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The path to Sweden’s membership of NATO has been cleared after the Hungarian National Assembly voted ‘yes’ on 26 February 2024 in relation to Sweden’s application to join the alliance.

Of the 194 members of parliament who voted, just six rejected Sweden’s accession. Following the National Assembly speaker and Hungarian President Viktor Orbán signing the decision and the instrument of ratification being presented to the United States, which is the depository of the North Atlantic Treaty, all NATO allies will have approved Sweden’s application for membership. At the invitation of NATO Secretary General Jens Stoltengerg the Swedish government can then formally decide to accede to the North Atlantic Treaty and thus formally join the alliance.

NATO will then number 32 countries, with Finland having become the 31st member of the alliance on 4 April 2023.

Both Sweden and Finland had formerly been neutral nations: Sweden since 1812 and Finland since the end of the Second World War. However, Russian President Vladimir Putin’s invasion of neighbouring Ukraine in February 2022 irrevocably altered the military-geopolitical climate in Europe. With broad support in the Riksdag, the Swedish government applied for NATO membership on 16 May 2022 and on 5 July 2022 all NATO member countries signed the Accession Protocol for Sweden.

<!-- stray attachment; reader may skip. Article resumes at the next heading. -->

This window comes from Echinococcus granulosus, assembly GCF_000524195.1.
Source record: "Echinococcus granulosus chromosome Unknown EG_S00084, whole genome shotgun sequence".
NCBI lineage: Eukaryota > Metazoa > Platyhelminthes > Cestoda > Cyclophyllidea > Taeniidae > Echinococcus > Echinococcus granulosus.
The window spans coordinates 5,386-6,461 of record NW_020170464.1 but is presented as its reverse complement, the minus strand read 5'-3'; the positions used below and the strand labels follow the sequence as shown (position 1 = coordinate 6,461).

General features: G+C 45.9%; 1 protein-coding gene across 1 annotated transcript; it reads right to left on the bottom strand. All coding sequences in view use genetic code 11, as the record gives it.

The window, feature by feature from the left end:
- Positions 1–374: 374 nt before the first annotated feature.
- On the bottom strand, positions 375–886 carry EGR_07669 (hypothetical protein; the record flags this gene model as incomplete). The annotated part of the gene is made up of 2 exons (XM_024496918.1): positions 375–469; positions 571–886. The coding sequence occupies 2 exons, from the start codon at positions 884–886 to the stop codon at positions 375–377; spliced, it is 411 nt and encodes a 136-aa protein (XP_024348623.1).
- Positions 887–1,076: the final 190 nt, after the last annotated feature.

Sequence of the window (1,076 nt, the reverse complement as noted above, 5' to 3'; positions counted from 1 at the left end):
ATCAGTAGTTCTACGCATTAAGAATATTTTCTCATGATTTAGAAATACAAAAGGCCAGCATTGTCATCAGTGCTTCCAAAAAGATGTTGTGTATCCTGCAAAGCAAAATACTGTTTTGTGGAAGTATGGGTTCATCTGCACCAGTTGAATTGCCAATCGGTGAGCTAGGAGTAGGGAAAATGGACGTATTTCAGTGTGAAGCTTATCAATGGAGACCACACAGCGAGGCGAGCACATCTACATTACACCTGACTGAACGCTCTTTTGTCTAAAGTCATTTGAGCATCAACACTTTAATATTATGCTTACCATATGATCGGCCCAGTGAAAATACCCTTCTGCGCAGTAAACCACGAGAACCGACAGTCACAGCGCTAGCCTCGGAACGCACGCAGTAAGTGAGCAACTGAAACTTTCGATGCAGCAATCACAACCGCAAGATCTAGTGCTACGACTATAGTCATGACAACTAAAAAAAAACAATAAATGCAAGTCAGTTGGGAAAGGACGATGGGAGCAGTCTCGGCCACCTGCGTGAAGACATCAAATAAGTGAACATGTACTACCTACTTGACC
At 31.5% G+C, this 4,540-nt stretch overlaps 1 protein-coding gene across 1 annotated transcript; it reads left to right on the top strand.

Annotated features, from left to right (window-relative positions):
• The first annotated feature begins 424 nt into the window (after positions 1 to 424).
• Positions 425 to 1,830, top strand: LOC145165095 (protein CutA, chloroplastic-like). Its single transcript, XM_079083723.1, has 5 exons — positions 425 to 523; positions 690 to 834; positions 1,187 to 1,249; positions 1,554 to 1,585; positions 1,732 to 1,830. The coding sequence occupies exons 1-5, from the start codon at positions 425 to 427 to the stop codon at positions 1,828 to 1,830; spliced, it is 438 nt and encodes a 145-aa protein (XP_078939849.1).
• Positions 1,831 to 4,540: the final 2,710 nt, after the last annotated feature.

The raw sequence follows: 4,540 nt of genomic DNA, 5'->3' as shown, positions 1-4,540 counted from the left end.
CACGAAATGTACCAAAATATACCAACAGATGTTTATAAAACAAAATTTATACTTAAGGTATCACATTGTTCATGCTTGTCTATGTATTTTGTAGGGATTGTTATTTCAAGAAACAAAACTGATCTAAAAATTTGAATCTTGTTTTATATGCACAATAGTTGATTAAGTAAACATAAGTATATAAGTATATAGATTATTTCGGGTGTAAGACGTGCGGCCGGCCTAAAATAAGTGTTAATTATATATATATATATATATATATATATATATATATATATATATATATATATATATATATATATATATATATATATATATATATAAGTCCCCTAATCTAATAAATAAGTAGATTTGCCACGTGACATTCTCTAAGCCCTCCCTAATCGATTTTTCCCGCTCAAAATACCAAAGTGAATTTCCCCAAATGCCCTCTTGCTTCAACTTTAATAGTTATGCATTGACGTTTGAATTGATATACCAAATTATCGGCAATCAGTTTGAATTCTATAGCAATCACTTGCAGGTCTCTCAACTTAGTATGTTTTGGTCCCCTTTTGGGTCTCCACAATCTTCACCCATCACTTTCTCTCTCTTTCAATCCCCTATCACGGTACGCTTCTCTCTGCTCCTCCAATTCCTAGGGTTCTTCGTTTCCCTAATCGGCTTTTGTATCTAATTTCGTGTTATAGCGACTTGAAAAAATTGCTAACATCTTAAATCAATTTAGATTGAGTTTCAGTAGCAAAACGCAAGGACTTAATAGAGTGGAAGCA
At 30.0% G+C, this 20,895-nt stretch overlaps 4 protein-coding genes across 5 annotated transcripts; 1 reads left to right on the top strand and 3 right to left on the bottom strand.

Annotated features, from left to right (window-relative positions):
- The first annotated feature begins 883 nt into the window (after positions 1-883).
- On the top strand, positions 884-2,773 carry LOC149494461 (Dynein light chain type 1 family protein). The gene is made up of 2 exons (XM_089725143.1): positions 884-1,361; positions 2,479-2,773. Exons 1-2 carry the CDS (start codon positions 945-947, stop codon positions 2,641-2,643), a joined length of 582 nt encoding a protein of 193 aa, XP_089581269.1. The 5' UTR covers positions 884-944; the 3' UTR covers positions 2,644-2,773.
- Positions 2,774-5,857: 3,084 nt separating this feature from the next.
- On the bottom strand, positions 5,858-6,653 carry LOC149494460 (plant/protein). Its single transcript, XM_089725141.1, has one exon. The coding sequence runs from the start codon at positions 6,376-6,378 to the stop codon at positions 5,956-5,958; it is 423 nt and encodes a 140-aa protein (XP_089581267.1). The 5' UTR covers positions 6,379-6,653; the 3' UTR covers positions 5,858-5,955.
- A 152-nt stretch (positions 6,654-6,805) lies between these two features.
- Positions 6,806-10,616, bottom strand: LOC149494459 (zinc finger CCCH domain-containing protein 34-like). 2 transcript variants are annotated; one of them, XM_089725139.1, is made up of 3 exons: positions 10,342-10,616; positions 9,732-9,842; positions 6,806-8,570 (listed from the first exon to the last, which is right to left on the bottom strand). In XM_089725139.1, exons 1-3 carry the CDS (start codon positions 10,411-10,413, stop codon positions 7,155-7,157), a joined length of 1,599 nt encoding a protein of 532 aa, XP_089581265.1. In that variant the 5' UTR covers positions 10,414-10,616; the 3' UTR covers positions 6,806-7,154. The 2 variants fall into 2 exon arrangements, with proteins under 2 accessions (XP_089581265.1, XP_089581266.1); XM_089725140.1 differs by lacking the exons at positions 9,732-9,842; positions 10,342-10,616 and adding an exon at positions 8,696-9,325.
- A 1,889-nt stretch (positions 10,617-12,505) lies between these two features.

The Swedish government submitted the bill on the country’s NATO membership to the Riksdag for approval on 8 March 2023 and on 22 March 2023 the Riksdag approved Sweden’s accession to NATO.

Meanwhile, the only allies failing to ratify NATO membership for Sweden – and Finland – were Turkey and Hungary. Ankara was holding the Nordic nations to task for being too lenient with Kurdish dissidents it considered terrorists, while the reasons for Budapest’s objections were less clear cut; criticism of the state of Hungarian democracy had been cited by Hungary’s ruling Fidesz party, while President Orbán has a more cordial relationship with Putin than other European leaders.

While negotiations between Turkey, Sweden and Finland ultimately led Ankara to sign off on Finnish membership in March 2023 and Swedish membership in January 2024, Budapest ratified Finland’s membership in March 2023 but kept Sweden hanging until 26 February this year.

Perhaps not entirely coincidental to Hungary’s final approval of Swedish NATO membership was the signing of a contract on 23 February 2024 between the Hungarian Ministry of Defence and Swedish Defence Materiel Administration under which Hungary will receive four additional Saab JAS 39C Gripen fighters. The Hungarian Air Force already operates 14 JAS 39C/Ds, which it will own once their lease deal expires in 2026.

Hungarian President Viktor Orbán welcoming Swedish Prime Minister Ulf Kristersson to Budapest on 23 February 2024: the day on which a deal was agreed for Sweden’s Saan to supply Hunary with four additional Gripen C fighters. (Photo: X account of V Orban)